Last May, I did a short tutorial on Neutral Density filters. I was using a very inexpensive set of ND filters on my GH2 to show you the basic principles of how a Neutral Density filter threaded onto the lens of your camera works by cutting out the light in stops so your iris can remain wide open, even in bright daylight without over exposing your shots. When photographing moving water, for example, an ND filter will prevent over exposure due to too much light entering into your lens. When shooting video, an ND filter is very important while recording outdoors. When you want to keep your shutter at 1/50th to create a film look (see how to do that HERE) at 24fps, your aperture size will depend on the light introduced. In order to keep the shallow depth of filed that DSLRs are known for, staying wide open is necessary. This is not possible if too much light is present. This is where an ND filter comes in handy.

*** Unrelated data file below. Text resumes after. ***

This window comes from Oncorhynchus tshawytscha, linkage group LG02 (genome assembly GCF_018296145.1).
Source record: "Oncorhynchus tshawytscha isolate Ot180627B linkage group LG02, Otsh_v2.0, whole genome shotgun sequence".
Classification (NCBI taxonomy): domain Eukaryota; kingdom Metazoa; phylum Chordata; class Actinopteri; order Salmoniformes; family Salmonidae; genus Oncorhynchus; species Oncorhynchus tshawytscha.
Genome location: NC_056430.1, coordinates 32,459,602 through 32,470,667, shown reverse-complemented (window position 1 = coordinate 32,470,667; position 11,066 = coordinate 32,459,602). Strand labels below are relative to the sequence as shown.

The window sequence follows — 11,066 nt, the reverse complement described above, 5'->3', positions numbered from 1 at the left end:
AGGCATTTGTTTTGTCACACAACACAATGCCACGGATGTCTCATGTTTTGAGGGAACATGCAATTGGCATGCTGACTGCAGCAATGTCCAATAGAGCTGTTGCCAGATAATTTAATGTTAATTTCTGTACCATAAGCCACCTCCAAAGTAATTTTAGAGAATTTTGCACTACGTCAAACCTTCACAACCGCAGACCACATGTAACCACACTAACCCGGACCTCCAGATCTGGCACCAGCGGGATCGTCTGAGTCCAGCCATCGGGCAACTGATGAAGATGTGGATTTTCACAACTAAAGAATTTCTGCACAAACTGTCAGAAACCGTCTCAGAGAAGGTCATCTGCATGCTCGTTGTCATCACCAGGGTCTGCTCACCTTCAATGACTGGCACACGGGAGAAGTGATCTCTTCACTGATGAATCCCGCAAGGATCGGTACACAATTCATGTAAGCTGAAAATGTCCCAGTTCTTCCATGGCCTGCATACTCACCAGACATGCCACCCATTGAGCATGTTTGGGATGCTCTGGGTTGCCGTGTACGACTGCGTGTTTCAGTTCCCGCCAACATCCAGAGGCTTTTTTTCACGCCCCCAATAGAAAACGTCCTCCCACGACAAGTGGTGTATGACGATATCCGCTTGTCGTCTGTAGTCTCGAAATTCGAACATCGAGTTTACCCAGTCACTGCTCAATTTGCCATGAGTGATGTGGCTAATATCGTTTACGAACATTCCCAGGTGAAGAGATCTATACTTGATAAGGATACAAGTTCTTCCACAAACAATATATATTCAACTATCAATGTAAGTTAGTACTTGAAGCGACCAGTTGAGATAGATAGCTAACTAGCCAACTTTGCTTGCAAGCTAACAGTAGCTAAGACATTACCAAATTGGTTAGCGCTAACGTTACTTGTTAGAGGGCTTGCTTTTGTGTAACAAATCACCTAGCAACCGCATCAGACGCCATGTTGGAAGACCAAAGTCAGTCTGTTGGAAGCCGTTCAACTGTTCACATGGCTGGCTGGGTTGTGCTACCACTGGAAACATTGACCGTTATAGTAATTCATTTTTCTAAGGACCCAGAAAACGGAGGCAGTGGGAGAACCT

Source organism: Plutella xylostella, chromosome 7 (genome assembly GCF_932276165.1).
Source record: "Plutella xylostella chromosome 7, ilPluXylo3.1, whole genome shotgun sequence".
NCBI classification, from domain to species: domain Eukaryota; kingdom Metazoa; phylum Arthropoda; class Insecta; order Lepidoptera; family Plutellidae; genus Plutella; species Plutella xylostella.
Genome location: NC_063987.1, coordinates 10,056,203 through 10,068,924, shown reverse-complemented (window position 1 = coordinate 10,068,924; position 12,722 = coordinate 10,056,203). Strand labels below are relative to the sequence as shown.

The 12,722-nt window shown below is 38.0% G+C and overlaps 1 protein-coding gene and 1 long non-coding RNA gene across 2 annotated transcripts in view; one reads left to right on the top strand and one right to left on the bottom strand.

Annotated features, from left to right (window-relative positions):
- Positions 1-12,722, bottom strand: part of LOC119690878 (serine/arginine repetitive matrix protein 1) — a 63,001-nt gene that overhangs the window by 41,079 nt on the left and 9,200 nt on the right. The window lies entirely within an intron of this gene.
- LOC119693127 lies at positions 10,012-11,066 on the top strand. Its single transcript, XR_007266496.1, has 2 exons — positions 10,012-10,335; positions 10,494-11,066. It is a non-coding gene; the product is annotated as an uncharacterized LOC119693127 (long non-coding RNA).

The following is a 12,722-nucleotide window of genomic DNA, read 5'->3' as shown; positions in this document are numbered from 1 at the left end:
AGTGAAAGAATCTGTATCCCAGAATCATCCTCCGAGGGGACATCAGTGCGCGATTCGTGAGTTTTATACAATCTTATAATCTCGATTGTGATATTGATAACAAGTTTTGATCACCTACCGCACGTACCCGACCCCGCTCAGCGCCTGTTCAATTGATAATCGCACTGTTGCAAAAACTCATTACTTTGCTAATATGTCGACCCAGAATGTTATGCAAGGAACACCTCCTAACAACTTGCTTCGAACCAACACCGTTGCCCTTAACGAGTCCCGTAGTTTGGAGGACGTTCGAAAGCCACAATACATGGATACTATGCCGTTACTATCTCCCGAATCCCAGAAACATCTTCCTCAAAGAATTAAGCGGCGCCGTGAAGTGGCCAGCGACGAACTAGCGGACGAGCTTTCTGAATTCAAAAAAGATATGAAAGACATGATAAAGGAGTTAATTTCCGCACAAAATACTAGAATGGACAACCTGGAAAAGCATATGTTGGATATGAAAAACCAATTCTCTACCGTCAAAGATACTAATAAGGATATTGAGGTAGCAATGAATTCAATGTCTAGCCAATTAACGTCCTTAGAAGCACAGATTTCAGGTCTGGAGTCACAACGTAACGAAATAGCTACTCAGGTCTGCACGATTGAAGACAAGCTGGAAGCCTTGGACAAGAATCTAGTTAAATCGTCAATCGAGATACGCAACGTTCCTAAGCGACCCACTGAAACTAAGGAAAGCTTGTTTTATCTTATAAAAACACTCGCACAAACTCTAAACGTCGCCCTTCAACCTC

If you don’t want to switch out ND filters according to the light in each scene, a Fader ND filter is pretty handy. Faders are useful because you can dial in the density that you need. In the video below I show the Light Craft Workshop Digi Pro-HD ND Filter to demonstrate how to use a fixed ND filter size to any size lens thread by using simple step-up and step-down rings. You can also purchase really inexpensive lens caps to fit all of your step rings.adaptor ring, camera, Canon, Digi Pro HD, DSLR, fader, How To, lens adaptor, lens cap, Light Craft Workshop, Light Craft Workshop Variable ND Filter, ND filter, neutral density filter, photo, photography, step up ring, tutorial, Variable ND Filter, videography, what is a neutral density filter
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